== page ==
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China Memes & Viral

Banter and Doubts on Weibo after Trump Tests Positive for COVID-19

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Screenshot via CGTN shared on Weibo

First published 15:00 CST, updated 20:00 CST

News of U.S. President Donald Trump testing positive for COVID-19 has immediately become one of the most discussed topics on Chinese social media.

“Tonight, @FLOTUS and I tested positive for COVID-19. We will begin our quarantine and recovery process immediately. We will get through this TOGETHER!” – it is the tweet that was sent out by American President Donald Trump on October 2nd, early afternoon Beijing time, on the second day of the Chinese Golden Week holiday.

This Golden Week marks a joyous occasion in China, as the country’s National Day and Mid-Autumn Festival both fall on October 1 this year.

News of President Trump testing positive for COVID-19 immediately spread on Chinese social media and reached a top position on the Sina Weibo platform, where many people respond to the news with banter.

“Is this a National Day gift?” (“国庆礼物?”) some commenters wonder.

Other responses just say “ha ha ha ha ha ha.”

“The whole world rejoices!” a top comment says, using a Chinese expression (“普天同庆”) that indirectly is also a reference to Trump’s name in Chinese.

Confirmation of President Trump testing positive for COVID-19 comes after Hope Hicks, one of Trump’s senior advisers, reportedly also tested positive. Hicks traveled together with President Trump to a rally in Duluth, Minnesota. News of Hicks getting infected with the coronavirus also went trending on Weibo earlier today (#特朗普女助理确诊新冠#).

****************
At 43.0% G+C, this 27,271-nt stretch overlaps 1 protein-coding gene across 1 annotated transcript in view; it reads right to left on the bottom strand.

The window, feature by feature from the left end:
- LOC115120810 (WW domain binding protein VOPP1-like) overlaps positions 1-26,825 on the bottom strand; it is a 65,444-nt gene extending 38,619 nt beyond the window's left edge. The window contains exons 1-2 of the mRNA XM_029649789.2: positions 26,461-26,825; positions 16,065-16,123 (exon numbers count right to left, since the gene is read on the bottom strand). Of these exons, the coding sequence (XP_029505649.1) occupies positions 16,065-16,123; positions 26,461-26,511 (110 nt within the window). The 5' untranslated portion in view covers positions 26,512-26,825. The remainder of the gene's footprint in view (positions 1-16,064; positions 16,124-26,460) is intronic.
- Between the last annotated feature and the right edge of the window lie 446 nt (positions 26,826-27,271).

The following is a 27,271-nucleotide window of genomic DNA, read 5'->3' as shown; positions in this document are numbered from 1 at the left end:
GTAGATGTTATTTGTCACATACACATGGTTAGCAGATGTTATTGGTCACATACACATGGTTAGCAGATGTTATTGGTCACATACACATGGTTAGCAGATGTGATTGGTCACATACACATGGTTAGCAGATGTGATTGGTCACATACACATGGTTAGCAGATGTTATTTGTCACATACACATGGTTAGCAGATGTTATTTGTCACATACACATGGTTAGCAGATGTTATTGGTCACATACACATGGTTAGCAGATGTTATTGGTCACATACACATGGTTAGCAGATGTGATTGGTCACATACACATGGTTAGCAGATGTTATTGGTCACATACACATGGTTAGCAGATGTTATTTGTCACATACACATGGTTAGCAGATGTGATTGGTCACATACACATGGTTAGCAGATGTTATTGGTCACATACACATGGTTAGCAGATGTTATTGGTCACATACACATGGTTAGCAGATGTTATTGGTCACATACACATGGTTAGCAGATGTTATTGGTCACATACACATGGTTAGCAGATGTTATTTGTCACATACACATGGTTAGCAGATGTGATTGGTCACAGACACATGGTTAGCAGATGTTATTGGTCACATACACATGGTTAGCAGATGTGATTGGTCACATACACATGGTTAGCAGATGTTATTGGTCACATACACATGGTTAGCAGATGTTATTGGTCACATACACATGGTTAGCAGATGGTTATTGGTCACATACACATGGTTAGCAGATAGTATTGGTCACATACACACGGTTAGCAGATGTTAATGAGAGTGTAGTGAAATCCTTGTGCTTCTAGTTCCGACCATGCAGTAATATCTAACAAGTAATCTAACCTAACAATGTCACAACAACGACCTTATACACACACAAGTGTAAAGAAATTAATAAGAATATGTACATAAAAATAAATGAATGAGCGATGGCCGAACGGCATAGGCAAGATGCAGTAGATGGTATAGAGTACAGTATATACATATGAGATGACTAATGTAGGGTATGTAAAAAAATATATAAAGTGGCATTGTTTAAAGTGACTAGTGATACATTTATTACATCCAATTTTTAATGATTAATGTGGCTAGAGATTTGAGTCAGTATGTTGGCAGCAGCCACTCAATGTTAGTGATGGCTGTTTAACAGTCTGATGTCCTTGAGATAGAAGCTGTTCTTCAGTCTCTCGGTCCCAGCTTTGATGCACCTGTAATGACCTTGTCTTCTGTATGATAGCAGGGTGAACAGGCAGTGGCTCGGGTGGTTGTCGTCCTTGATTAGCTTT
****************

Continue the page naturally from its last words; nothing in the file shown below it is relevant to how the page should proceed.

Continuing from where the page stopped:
Within moments, the Weibo hashtag “Mr & Mrs Trump Test Positive for Corona” (#特朗普夫妇确诊新冠#) rose from a few thousand clicks to 280 million views around 14:00 in the afternoon, to 660 million clicks an hour later.

The main news sources shared on Weibo are not official state media sources, but Chinese news outlets such as Phoenix News and Sina World. State media outlets People’s Daily and Xinhua News did not report the news on its main news pages at time of writing.

The responses on Chinese social media are partly because of how the American President has dealt with the COVID-19 pandemic in his own country, not just playing down the severity, but also calling it the “Chinese virus.”

But there are also Weibo users who doubt that Trump is actually infected with the virus, calling it a “crafty strategy” to win sympathy in the middle of the presidential election campaign. Getting criticism for how he dealt with the COVID-19 epidemic in America, “this is the chance for him to show he stands together with the American people,” one news blogger (@财神军哥, 85.550 fans) writes, speculating that the feelings of those people in the US who were infected and criticized Trump will “instantly change from hatred to sympathy.”